Last month, a group of six senators introduced a bill designed to help prevent unnecessary student loan debt by encouraging greater transparency. The “Know Before You Owe Act” would, among other features, require colleges to counsel students on financial aid before they agree to expensive student loans.
And with good reason. The obligations of some 43 million student borrowers now exceed $1.3 trillion, having long ago surpassed credit card debt as the country’s second biggest source of personal debt. It’s a challenge that stems from the rising cost of higher education, but it’s exacerbated by the complexity of an aid system that puts a heavy burden on financial aid staff and can leave students and families guessing about the real cost of college.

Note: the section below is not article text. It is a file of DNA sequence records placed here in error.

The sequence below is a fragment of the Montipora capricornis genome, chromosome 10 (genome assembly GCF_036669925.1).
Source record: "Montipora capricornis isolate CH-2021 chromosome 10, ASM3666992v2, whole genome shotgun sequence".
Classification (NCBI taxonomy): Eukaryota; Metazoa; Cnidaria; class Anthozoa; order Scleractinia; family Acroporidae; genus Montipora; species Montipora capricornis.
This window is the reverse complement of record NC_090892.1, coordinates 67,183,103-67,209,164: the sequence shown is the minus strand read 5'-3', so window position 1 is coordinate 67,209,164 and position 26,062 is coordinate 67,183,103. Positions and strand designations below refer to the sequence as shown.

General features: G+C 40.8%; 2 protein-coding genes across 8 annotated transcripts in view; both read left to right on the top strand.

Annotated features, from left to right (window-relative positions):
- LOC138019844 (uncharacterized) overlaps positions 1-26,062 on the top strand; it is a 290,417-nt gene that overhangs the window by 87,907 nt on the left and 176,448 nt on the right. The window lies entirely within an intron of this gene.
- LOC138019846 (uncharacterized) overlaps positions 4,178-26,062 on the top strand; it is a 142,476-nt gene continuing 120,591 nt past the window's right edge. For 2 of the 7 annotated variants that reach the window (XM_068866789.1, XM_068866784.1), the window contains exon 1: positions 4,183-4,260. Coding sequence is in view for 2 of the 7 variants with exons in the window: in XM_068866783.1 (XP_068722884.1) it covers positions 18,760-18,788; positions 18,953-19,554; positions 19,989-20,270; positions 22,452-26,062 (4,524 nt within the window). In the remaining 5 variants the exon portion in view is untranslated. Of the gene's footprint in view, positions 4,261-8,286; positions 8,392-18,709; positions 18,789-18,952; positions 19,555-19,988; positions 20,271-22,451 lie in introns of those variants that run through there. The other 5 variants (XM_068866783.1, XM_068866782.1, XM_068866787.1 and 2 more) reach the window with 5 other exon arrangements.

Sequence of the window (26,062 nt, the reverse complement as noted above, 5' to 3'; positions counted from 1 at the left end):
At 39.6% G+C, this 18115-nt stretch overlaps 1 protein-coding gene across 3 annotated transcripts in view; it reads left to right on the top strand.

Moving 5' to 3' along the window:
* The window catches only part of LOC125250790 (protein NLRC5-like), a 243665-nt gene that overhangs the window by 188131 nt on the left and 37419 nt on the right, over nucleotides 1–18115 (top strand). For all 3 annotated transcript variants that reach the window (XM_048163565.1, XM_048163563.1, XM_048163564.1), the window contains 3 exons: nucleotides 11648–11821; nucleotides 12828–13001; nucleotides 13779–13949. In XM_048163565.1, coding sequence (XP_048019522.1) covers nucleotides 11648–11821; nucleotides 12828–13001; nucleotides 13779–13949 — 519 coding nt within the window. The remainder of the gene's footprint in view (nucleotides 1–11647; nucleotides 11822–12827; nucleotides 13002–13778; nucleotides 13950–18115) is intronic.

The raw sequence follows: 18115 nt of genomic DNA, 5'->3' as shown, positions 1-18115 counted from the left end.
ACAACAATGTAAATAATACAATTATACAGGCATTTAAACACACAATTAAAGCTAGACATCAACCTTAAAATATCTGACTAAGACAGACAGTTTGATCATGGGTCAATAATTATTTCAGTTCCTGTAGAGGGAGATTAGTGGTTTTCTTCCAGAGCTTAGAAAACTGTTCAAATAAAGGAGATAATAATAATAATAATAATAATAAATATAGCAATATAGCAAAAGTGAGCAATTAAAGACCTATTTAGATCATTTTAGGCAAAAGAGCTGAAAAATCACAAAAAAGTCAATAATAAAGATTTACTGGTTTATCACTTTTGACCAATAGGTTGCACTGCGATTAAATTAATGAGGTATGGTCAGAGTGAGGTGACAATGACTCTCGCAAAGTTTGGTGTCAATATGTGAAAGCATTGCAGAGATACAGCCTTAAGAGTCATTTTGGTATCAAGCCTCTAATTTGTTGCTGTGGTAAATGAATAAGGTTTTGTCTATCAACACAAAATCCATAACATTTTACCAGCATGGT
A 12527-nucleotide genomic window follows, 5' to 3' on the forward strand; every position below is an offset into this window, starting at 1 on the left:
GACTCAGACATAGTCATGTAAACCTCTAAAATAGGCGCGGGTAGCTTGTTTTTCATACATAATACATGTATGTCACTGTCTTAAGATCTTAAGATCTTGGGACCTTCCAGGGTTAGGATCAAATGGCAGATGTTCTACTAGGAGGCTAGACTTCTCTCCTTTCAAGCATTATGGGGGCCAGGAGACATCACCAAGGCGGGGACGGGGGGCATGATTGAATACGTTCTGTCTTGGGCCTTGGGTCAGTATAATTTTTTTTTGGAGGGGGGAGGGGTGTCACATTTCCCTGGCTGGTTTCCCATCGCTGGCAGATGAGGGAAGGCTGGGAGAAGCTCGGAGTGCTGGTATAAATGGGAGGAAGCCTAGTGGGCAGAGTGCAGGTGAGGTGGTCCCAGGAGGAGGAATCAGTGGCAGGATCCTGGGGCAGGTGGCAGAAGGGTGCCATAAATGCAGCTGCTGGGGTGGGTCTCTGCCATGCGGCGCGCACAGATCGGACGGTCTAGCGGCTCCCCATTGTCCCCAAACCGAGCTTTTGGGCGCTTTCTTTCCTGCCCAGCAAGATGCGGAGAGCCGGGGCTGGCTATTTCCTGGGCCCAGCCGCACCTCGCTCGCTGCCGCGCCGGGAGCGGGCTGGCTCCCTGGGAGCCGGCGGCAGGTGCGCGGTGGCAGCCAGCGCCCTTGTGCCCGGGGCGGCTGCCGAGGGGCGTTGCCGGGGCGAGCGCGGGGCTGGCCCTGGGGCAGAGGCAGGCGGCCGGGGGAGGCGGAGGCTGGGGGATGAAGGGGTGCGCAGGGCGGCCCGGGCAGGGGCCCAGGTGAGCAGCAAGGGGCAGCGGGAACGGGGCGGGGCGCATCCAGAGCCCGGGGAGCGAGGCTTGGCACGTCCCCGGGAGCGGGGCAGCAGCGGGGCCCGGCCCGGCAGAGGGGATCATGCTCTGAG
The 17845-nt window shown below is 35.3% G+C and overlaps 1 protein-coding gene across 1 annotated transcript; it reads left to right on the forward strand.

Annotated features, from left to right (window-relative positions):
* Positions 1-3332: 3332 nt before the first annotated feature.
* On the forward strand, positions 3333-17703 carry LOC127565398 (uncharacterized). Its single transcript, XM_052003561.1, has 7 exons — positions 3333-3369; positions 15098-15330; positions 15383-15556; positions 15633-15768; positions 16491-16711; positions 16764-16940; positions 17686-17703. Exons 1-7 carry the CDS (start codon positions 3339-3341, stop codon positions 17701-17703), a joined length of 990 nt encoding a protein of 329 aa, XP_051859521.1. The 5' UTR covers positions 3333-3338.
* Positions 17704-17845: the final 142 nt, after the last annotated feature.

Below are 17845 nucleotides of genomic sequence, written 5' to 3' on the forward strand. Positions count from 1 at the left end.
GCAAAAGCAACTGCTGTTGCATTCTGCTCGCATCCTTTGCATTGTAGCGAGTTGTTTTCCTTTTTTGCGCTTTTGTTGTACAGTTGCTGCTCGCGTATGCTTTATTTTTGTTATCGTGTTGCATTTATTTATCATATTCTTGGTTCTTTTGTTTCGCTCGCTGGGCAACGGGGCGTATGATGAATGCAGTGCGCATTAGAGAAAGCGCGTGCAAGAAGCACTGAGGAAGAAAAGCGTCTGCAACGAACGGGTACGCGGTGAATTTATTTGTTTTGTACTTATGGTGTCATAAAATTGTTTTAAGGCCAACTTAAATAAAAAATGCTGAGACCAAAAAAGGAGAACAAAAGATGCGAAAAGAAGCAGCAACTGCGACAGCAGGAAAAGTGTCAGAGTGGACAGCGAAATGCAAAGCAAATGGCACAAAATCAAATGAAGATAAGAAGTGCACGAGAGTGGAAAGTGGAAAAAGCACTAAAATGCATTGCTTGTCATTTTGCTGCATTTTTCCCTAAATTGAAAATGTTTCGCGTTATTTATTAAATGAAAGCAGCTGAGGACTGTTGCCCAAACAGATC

Research suggests that one in five student-loan holders does not understand the terms of his or her loan, and about half of students can’t accurately identify the cost of their first year of college within $5,000. Brookings estimates that more than half of first-year students seriously underestimate how much they actually borrowed. And that lack of understanding can lead to overborrowing at critical points in a student’s higher-ed journey.…Read More